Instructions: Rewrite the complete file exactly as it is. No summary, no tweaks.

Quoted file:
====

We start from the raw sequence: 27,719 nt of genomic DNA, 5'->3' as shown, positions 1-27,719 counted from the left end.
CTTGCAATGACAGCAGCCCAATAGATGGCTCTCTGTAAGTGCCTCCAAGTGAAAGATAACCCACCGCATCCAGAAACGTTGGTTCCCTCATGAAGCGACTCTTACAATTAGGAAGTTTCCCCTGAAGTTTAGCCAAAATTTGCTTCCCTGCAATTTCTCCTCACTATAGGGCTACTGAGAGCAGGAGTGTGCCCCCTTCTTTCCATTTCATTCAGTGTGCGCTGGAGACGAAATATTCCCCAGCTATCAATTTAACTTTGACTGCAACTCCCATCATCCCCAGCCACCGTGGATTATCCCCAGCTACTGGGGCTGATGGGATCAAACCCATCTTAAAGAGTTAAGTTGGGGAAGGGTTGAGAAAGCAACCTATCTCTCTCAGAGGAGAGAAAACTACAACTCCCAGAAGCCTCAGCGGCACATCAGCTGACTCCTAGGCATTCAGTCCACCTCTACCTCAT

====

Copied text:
We start from the raw sequence: 27,719 nt of genomic DNA, 5'->3' as shown, positions 1-27,719 counted from the left end.
CTTGCAATGACAGCAGCCCAATAGATGGCTCTCTGTAAGTGCCTCCAAGTGAAAGATAACCCACCGCATCCAGAAACGTTGGTTCCCTCATGAAGCGACTCTTACAATTAGGAAGTTTCCCCTGAAGTTTAGCCAAAATTTGCTTCCCTGCAATTTCTCCTCACTATAGGGCTACTGAGAGCAGGAGTGTGCCCCCTTCTTTCCATTTCATTCAGTGTGCGCTGGAGACGAAATATTCCCCAGCTATCAATTTAACTTTGACTGCAACTCCCATCATCCCCAGCCACCGTGGATTATCCCCAGCTACTGGGGCTGATGGGATCAAACCCATCTTAAAGAGTTAAGTTGGGGAAGGGTTGAGAAAGCAACCTATCTCTCTCAGAGGAGAGAAAACTACAACTCCCAGAAGCCTCAGCGGCACATCAGCTGACTCCTAGGCATTCAGTCCACCTCTACCTCAT